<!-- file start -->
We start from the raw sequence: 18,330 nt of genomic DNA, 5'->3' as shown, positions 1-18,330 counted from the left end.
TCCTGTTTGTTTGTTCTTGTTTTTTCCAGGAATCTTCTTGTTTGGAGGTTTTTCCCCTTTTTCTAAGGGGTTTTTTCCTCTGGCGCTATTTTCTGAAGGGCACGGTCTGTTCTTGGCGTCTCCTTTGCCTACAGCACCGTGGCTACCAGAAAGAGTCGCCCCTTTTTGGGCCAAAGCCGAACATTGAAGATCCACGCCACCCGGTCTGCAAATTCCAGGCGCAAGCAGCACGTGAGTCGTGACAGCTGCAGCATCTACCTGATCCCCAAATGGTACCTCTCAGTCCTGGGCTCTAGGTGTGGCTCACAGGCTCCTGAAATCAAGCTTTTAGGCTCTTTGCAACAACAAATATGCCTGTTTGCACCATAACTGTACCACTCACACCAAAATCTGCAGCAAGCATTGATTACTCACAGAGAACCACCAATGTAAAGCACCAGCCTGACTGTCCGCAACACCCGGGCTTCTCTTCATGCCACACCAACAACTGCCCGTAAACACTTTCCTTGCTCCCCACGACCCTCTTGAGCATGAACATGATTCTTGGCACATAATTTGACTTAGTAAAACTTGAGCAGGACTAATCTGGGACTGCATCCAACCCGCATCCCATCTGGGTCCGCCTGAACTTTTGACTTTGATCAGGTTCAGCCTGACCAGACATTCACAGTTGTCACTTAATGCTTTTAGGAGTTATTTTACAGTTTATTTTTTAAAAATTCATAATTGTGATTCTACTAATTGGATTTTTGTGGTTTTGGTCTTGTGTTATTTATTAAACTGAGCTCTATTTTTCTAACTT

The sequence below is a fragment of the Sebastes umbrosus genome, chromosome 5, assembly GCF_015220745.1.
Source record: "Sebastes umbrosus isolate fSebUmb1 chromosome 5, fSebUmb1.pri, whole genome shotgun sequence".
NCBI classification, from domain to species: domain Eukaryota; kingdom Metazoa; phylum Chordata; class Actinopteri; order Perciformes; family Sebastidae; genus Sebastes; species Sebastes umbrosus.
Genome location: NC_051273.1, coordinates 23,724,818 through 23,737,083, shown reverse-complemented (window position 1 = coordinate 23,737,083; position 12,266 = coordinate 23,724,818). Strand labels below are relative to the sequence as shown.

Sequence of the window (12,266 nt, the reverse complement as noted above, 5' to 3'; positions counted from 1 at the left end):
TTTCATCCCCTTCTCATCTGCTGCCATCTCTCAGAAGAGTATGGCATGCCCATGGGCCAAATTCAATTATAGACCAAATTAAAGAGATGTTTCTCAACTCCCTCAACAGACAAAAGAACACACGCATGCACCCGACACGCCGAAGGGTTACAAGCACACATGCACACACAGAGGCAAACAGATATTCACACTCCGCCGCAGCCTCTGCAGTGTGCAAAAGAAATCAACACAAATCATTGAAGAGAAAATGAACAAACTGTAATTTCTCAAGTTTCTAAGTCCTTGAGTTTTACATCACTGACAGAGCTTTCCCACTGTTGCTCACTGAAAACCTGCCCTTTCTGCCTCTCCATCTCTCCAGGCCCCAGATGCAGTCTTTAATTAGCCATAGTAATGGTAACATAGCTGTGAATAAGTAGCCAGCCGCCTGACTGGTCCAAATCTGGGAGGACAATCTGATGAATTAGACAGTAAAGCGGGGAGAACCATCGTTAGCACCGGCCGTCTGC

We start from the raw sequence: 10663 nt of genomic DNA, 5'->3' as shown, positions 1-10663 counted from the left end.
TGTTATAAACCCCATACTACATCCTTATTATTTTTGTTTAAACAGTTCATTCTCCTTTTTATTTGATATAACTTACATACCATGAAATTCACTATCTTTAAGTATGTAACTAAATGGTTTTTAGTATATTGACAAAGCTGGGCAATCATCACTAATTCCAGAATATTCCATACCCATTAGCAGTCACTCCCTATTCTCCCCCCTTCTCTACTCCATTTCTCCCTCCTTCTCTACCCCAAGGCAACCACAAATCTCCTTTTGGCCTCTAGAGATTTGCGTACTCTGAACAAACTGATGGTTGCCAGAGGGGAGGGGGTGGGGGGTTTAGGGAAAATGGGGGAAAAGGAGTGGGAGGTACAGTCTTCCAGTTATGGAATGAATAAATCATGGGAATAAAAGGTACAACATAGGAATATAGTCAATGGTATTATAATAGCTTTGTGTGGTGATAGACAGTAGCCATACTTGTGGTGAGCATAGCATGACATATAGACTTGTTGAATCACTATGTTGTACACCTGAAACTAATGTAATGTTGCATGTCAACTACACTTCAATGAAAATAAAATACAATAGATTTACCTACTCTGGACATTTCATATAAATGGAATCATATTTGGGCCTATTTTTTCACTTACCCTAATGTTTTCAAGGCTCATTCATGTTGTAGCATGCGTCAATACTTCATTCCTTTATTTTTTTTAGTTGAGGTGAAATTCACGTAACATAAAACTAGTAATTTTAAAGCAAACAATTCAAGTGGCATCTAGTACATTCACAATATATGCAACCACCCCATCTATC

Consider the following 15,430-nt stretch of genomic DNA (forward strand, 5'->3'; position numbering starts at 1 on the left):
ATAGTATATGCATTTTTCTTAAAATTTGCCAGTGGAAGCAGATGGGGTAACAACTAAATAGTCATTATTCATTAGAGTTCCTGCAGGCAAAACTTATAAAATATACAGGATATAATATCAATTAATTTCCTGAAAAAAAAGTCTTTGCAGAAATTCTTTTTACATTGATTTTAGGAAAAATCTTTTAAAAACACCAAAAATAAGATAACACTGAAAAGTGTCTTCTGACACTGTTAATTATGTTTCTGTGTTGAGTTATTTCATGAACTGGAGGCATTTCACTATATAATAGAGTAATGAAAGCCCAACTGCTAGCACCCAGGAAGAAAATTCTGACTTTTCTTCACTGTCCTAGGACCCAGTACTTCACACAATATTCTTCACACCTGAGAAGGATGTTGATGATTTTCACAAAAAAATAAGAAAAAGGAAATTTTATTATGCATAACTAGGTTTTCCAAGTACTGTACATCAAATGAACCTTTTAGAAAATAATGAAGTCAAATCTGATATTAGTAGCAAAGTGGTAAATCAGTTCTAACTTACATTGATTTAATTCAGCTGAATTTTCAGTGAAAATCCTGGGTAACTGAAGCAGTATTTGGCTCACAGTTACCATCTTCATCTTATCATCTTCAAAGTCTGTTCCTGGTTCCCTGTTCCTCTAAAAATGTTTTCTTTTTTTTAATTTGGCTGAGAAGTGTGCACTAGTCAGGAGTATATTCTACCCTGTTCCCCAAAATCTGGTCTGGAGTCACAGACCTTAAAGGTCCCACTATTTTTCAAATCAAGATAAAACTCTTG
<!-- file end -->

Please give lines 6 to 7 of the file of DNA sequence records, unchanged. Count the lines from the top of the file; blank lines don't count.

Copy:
Genome location: NC_051273.1, coordinates 23,724,818 through 23,737,083, shown reverse-complemented (window position 1 = coordinate 23,737,083; position 12,266 = coordinate 23,724,818). Strand labels below are relative to the sequence as shown.

Sequence of the window (12,266 nt, the reverse complement as noted above, 5' to 3'; positions counted from 1 at the left end):